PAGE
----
Not all of the businesses that were in Downtown Phoenix were unwelcoming to African American travelers. Some places, like the Chinese restaurant Sing High would allow African Americans into their business and not make them just get food to go or not serve them at all. (Unfortunately, that Chinese restaurant closed in 2018, a landmark in its own right.) African American travelers and businessmen were not safe traveling throughout all of America not knowing which places would have welcoming faces and which would not. Thankfully, the Green Book was created.
In 1936, a man named Victor Hugo Green, in order to create a safe way for people to travel, created the Negro Motorist Green Book. It was a travel guide for African American travelers in the United States. Black travelers throughout America carried these green books in order to know which hotels and restaurants were safe to visit as they travelled.
Thanks to the Green Book, the Rice Hotel had gained popularity among the African American community. More African American travelers and businessmen were feeling safe traveling more, and this helped Rice’s hotel get on the map. Being one of the only hotels in Downtown Phoenix, let alone Arizona, that would allow African American travelers inside, it landed itself on the Green Book guide. This attracted famous people like Lionel Hampton, Louis Armstrong, and Jackie Robinson, who stayed there in later years when performing in or visiting Phoenix.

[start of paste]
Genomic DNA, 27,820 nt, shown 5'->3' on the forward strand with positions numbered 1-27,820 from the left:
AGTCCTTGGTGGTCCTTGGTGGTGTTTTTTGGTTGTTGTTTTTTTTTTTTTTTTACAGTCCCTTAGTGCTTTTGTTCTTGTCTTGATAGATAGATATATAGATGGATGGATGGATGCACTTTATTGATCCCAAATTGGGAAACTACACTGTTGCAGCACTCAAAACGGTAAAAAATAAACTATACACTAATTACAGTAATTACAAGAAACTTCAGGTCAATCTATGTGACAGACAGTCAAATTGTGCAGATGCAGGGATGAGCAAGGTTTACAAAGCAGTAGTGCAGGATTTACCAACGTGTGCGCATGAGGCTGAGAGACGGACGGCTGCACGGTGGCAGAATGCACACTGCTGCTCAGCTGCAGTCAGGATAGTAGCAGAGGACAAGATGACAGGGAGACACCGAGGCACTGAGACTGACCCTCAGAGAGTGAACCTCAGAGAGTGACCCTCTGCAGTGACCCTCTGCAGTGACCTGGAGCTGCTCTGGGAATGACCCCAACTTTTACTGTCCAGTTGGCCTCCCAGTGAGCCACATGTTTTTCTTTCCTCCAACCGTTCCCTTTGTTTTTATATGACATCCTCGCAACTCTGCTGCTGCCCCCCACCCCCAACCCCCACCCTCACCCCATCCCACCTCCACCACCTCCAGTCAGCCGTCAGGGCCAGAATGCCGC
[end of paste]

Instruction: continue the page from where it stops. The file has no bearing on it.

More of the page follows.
Unfortunately today, there is nothing left of the hotel except pavement and Chase Field nearby. There is no visible memory of the Rice Hotel, nor remnants of it being there. But when the light rail was constructed and public art was incorporated into the stops, the artist Stephen Farley used an old photo of the Rice Hotel back in its glory days to decorate the Washington and Central Avenue light rail stop. Hopefully, making this location a bit more visible might encourage those with photographs from back in the day to bring them forth so more can be known.